(Bloomberg) -- China has proposed relaxing its strict rules on data flows abroad, in its latest move to allay foreign business concerns and revive faltering growth in the world’s second-largest economy.

The Cyberspace Administration of China has drafted a set of exemptions to its requirement for approval to send personal data overseas, which applied to cross-border purchases, money transfers and air and hotel reservations. The internet regulator will still require a security assessment for companies collecting the data of more than 1 million people and using it overseas, but it’s narrowing the scope for other required filings.

Beijing’s new data laws have sparked widespread anxiety about how multinationals could continue to operate in the Asian powerhouse. The proposed softening of those measures comes ahead of a November deadline to secure approvals for international data transfers — a change that could affect the flow of everything from basic customer information to internal HR systems and the operation of loyalty programs.

The draft exemptions, published Thursday, would be especially helpful to companies that store personal data for fewer than a million users, said Atticus Zhao, a Beijing-based data compliance specialist at King & Wood Mallesons. “For many companies, especially cross-border companies, this is a huge relaxation, and substantially reduces the burden.”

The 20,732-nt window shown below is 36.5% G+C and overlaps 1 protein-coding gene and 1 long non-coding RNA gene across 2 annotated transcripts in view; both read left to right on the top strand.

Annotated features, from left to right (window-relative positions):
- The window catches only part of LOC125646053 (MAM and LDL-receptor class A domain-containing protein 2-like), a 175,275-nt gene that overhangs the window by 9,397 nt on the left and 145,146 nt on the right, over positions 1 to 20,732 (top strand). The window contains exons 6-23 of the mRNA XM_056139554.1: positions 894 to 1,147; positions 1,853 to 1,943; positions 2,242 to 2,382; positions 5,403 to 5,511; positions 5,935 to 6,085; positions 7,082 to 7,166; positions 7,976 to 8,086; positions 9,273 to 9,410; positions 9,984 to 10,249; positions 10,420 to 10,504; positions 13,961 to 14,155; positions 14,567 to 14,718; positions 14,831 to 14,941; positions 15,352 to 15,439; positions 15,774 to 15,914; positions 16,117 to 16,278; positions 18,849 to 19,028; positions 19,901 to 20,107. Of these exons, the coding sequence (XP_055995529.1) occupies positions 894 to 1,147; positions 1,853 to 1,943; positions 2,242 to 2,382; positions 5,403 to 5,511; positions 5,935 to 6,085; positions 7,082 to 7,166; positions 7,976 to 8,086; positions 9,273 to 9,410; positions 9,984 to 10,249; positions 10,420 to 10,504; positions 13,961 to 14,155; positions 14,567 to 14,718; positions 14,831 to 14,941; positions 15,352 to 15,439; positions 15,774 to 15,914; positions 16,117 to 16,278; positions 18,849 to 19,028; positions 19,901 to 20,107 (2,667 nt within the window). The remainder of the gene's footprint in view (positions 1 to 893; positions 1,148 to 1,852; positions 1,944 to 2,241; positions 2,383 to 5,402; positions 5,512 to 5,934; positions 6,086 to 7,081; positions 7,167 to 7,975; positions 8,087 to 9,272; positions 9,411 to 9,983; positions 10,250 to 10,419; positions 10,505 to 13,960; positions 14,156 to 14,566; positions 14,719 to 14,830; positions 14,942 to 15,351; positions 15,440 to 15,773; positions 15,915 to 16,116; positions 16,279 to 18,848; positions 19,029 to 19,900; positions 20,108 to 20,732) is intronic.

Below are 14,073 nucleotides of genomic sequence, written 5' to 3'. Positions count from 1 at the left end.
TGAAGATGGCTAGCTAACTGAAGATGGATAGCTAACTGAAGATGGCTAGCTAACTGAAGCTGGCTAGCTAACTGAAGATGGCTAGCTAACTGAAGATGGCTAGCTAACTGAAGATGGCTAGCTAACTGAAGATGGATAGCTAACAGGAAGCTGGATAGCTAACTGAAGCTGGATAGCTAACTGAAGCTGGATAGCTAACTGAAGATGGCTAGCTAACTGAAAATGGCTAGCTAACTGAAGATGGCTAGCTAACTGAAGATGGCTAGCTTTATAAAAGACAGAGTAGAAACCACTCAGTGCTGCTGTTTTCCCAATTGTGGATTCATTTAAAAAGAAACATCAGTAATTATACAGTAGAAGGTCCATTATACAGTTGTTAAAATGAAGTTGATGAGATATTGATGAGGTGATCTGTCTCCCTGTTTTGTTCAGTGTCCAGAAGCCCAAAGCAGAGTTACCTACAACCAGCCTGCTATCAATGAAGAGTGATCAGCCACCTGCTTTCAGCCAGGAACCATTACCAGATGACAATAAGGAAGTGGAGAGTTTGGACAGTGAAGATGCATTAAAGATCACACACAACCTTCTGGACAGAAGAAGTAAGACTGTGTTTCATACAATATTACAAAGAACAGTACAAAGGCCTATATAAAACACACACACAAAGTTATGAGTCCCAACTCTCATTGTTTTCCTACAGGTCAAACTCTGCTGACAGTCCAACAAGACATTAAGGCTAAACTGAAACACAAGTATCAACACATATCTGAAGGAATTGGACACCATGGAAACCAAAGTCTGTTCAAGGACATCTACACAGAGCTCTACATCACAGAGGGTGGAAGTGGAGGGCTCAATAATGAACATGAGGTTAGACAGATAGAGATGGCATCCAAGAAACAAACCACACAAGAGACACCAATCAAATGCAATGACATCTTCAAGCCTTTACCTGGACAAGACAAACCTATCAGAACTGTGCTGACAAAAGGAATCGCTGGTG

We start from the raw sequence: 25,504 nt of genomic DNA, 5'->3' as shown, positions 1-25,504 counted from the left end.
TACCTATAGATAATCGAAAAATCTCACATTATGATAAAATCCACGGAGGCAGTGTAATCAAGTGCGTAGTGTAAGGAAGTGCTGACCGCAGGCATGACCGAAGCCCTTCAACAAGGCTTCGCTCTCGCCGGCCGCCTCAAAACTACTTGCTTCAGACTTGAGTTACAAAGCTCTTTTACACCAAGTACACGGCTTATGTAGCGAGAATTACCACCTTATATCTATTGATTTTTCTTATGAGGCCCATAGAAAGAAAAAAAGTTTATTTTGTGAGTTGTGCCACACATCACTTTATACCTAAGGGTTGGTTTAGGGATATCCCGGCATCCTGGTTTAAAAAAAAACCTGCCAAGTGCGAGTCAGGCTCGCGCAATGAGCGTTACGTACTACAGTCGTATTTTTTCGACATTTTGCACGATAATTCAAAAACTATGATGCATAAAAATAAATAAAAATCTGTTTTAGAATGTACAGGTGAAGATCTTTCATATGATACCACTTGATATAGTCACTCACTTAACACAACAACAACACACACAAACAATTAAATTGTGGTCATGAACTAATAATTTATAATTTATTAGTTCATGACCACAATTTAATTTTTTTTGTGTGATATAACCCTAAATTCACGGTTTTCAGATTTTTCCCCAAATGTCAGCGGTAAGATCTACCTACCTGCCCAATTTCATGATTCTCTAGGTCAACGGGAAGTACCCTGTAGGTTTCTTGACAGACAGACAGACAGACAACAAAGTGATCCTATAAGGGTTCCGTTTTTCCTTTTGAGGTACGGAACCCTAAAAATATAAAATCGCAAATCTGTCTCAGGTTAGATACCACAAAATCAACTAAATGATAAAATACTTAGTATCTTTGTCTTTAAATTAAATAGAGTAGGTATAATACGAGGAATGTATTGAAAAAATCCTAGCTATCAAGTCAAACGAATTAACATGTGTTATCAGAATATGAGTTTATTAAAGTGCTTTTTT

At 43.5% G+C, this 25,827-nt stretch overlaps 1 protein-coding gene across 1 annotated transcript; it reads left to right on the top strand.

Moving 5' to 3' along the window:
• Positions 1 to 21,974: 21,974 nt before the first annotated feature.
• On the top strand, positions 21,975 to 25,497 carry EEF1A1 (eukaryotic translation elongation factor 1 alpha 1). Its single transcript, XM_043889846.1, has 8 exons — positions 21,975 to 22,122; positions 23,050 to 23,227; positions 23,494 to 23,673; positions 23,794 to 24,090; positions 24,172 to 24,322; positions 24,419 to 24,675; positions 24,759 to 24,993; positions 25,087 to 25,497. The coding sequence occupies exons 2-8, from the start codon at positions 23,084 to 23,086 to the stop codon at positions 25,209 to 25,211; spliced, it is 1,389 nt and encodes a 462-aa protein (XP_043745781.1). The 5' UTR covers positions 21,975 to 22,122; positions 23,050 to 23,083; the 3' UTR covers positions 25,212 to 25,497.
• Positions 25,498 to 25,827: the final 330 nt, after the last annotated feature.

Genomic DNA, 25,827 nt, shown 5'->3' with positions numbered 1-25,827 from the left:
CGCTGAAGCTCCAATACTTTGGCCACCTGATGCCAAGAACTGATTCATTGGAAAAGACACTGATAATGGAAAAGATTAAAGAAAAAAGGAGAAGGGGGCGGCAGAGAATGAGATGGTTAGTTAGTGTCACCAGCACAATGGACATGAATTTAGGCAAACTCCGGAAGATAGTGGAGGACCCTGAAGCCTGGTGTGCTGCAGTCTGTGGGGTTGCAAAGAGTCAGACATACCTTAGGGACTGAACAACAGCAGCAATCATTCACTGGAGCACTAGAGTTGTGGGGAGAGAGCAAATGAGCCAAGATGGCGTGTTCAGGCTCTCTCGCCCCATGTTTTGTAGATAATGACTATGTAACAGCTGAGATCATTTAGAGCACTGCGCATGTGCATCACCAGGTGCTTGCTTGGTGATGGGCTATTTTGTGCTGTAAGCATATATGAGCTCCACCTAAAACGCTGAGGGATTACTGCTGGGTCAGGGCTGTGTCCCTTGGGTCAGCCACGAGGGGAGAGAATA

Data restrictions were part of what propelled Morgan Stanley to shift more than 200 technology developers out of mainland China, and they were cited earlier by Dentons as one reasons for its split from its Chinese partner Dacheng.

In recent months, regulators have sought to address multinationals’ fears that the strict rules could turn China into a data island. They have held closed-door discussions to explain the policies to foreign businesses and floated a “green channel” plan to ease transfers.

The current regulations, from the 2021 data privacy and security laws, are widely seen to be more onerous than even the European Union’s strict data protection regime. International firms, from hoteliers to banks, have applied for approvals to transmit data beyond the mainland through authorized channels, but only a handful have so far gotten the green light.

Regulators have sought granular detail such as exact IP addresses for transfers and specifics about how much data companies have stored in China, taking as long as a year to respond to questions in some cases, according to people involved in the filing process who asked not to be named as it’s not public.

“I think regulators simply tried to do too much, too quickly with this one,” said Tom Nunlist, associate director at Beijing-based consultancy Trivium. “The data security regime is here to stay, but CAC is taking the sensible step to walk back untenable compliance requirements.”

--With assistance from James Mayger.

(Updates with details about approval process in penultimate paragraph)

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